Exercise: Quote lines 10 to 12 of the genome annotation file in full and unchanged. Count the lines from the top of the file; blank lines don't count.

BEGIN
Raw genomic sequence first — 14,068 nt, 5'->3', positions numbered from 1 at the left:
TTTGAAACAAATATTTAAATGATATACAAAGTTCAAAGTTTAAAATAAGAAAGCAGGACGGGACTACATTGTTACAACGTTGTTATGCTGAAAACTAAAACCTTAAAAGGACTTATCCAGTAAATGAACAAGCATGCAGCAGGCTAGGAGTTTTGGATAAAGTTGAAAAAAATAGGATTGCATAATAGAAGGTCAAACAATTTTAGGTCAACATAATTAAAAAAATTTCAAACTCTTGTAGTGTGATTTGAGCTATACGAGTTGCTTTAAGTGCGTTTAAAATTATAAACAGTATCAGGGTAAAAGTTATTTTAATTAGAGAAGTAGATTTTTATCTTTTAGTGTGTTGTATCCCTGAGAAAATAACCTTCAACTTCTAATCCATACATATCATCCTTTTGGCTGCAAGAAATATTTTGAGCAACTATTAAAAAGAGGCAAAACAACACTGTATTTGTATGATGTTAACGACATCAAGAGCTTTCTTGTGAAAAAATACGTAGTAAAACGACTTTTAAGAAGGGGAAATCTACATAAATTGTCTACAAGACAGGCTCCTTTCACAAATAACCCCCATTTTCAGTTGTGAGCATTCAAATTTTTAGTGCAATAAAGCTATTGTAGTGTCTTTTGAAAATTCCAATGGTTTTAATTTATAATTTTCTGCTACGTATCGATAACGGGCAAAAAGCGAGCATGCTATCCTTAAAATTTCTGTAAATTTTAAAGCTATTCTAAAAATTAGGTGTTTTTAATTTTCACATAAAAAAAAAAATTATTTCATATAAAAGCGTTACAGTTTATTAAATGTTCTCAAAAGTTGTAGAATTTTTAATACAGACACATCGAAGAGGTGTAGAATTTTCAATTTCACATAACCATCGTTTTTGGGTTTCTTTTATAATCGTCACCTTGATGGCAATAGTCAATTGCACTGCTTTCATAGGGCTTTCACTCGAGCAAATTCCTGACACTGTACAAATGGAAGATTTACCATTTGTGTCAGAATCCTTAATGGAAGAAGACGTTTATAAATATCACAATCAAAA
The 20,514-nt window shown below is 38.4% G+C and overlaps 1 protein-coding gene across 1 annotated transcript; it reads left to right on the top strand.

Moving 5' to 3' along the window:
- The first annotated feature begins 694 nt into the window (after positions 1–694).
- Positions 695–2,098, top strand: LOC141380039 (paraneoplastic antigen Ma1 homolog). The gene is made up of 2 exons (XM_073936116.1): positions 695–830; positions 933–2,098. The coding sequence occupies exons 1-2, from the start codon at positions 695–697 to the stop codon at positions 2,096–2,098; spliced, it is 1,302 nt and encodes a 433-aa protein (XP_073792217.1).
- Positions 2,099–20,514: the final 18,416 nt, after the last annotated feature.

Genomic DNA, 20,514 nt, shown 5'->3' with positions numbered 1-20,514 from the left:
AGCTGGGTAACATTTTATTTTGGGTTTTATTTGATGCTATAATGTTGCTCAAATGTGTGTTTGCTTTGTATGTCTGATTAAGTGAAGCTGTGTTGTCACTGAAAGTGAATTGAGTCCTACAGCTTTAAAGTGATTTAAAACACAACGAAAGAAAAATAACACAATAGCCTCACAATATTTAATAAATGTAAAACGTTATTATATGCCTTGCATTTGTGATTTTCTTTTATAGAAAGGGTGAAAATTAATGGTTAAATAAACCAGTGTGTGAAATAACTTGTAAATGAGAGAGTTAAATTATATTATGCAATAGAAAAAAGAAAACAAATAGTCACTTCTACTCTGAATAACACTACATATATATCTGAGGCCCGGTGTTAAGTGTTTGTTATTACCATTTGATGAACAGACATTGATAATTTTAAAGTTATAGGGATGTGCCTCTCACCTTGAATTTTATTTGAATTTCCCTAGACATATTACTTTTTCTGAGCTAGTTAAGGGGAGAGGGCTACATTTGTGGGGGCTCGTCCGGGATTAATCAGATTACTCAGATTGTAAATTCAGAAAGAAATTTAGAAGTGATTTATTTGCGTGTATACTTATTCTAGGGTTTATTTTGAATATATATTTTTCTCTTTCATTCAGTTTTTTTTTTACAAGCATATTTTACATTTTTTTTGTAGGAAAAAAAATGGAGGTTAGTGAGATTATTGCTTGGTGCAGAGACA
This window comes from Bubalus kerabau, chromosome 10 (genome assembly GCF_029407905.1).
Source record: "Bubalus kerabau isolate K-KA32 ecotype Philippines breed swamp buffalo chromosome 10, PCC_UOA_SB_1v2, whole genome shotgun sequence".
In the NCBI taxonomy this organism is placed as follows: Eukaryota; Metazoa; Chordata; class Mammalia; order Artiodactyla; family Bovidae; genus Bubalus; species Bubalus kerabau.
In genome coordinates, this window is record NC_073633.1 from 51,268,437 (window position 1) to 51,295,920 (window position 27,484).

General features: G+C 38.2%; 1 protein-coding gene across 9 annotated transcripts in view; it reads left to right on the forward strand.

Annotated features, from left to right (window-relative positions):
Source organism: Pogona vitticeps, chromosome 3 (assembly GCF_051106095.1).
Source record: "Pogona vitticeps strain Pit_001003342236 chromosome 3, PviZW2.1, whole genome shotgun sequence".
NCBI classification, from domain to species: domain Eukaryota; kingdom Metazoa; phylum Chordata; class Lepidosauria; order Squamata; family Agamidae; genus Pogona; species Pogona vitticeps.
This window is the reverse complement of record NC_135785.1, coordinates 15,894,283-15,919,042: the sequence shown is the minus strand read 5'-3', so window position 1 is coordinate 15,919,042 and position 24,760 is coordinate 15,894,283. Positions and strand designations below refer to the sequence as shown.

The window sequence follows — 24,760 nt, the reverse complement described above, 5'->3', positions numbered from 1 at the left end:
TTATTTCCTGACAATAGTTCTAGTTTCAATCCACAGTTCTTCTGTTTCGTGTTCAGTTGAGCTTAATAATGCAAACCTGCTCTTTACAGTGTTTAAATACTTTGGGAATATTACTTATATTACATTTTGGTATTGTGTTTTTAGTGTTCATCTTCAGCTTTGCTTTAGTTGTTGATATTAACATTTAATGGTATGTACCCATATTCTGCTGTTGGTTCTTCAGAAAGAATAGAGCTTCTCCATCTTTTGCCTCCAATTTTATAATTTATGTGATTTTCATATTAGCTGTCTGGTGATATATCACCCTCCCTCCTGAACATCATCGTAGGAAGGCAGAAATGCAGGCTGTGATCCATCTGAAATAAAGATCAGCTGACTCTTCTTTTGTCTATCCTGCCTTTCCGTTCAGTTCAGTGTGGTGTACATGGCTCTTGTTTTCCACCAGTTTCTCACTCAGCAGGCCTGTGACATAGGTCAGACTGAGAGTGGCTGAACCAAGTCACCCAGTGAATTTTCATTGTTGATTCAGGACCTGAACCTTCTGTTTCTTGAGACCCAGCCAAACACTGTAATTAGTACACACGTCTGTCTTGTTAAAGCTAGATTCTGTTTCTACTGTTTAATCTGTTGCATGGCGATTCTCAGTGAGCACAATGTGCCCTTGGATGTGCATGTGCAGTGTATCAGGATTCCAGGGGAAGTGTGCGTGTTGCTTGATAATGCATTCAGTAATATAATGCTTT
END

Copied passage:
This window comes from Bubalus kerabau, chromosome 10 (genome assembly GCF_029407905.1).
Source record: "Bubalus kerabau isolate K-KA32 ecotype Philippines breed swamp buffalo chromosome 10, PCC_UOA_SB_1v2, whole genome shotgun sequence".
In the NCBI taxonomy this organism is placed as follows: Eukaryota; Metazoa; Chordata; class Mammalia; order Artiodactyla; family Bovidae; genus Bubalus; species Bubalus kerabau.